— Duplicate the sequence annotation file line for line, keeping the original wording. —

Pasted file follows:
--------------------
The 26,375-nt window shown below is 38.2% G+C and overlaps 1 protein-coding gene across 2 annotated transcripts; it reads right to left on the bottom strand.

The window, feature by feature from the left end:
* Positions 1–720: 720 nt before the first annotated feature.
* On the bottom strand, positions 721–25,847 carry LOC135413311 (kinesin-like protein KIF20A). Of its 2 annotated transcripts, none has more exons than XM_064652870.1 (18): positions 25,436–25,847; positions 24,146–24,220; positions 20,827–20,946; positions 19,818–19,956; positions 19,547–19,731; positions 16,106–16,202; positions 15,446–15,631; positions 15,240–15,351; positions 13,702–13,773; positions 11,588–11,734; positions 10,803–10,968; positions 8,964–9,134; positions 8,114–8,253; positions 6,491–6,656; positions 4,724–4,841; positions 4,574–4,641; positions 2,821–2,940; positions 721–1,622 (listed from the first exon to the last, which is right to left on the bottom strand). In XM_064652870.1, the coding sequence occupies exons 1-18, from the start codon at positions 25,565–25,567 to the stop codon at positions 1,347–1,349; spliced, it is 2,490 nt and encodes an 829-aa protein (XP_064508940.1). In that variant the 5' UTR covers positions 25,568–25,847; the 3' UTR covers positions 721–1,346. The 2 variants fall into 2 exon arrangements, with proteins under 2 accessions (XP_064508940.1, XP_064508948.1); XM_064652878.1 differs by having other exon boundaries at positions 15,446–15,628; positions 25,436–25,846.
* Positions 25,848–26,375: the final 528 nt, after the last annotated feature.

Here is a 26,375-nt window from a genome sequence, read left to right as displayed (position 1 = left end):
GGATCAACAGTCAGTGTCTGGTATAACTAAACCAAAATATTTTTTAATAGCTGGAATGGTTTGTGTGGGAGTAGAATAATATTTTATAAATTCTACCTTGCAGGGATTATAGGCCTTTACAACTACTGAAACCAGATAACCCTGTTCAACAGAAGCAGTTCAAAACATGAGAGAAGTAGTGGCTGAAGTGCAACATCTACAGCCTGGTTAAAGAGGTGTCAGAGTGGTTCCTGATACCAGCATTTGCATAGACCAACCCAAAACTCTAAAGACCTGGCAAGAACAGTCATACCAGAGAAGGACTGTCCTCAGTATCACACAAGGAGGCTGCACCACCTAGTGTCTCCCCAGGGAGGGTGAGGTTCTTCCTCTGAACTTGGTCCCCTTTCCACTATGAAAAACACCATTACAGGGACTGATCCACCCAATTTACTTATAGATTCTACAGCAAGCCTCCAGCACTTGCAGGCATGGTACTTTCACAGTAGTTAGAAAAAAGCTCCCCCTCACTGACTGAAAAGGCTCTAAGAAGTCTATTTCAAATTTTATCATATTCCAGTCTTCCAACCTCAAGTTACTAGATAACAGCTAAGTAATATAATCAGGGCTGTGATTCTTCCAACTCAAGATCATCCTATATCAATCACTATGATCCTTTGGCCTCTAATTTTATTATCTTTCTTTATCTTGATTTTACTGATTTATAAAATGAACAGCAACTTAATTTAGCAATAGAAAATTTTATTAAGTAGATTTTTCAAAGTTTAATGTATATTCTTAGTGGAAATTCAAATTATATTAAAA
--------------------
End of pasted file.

The 26,375-nt window shown below is 38.2% G+C and overlaps 1 protein-coding gene across 2 annotated transcripts; it reads right to left on the bottom strand.

The window, feature by feature from the left end:
* Positions 1–720: 720 nt before the first annotated feature.
* On the bottom strand, positions 721–25,847 carry LOC135413311 (kinesin-like protein KIF20A). Of its 2 annotated transcripts, none has more exons than XM_064652870.1 (18): positions 25,436–25,847; positions 24,146–24,220; positions 20,827–20,946; positions 19,818–19,956; positions 19,547–19,731; positions 16,106–16,202; positions 15,446–15,631; positions 15,240–15,351; positions 13,702–13,773; positions 11,588–11,734; positions 10,803–10,968; positions 8,964–9,134; positions 8,114–8,253; positions 6,491–6,656; positions 4,724–4,841; positions 4,574–4,641; positions 2,821–2,940; positions 721–1,622 (listed from the first exon to the last, which is right to left on the bottom strand). In XM_064652870.1, the coding sequence occupies exons 1-18, from the start codon at positions 25,565–25,567 to the stop codon at positions 1,347–1,349; spliced, it is 2,490 nt and encodes an 829-aa protein (XP_064508940.1). In that variant the 5' UTR covers positions 25,568–25,847; the 3' UTR covers positions 721–1,346. The 2 variants fall into 2 exon arrangements, with proteins under 2 accessions (XP_064508940.1, XP_064508948.1); XM_064652878.1 differs by having other exon boundaries at positions 15,446–15,628; positions 25,436–25,846.
* Positions 25,848–26,375: the final 528 nt, after the last annotated feature.

Here is a 26,375-nt window from a genome sequence, read left to right as displayed (position 1 = left end):
GGATCAACAGTCAGTGTCTGGTATAACTAAACCAAAATATTTTTTAATAGCTGGAATGGTTTGTGTGGGAGTAGAATAATATTTTATAAATTCTACCTTGCAGGGATTATAGGCCTTTACAACTACTGAAACCAGATAACCCTGTTCAACAGAAGCAGTTCAAAACATGAGAGAAGTAGTGGCTGAAGTGCAACATCTACAGCCTGGTTAAAGAGGTGTCAGAGTGGTTCCTGATACCAGCATTTGCATAGACCAACCCAAAACTCTAAAGACCTGGCAAGAACAGTCATACCAGAGAAGGACTGTCCTCAGTATCACACAAGGAGGCTGCACCACCTAGTGTCTCCCCAGGGAGGGTGAGGTTCTTCCTCTGAACTTGGTCCCCTTTCCACTATGAAAAACACCATTACAGGGACTGATCCACCCAATTTACTTATAGATTCTACAGCAAGCCTCCAGCACTTGCAGGCATGGTACTTTCACAGTAGTTAGAAAAAAGCTCCCCCTCACTGACTGAAAAGGCTCTAAGAAGTCTATTTCAAATTTTATCATATTCCAGTCTTCCAACCTCAAGTTACTAGATAACAGCTAAGTAATATAATCAGGGCTGTGATTCTTCCAACTCAAGATCATCCTATATCAATCACTATGATCCTTTGGCCTCTAATTTTATTATCTTTCTTTATCTTGATTTTACTGATTTATAAAATGAACAGCAACTTAATTTAGCAATAGAAAATTTTATTAAGTAGATTTTTCAAAGTTTAATGTATATTCTTAGTGGAAATTCAAATTATATTAAAA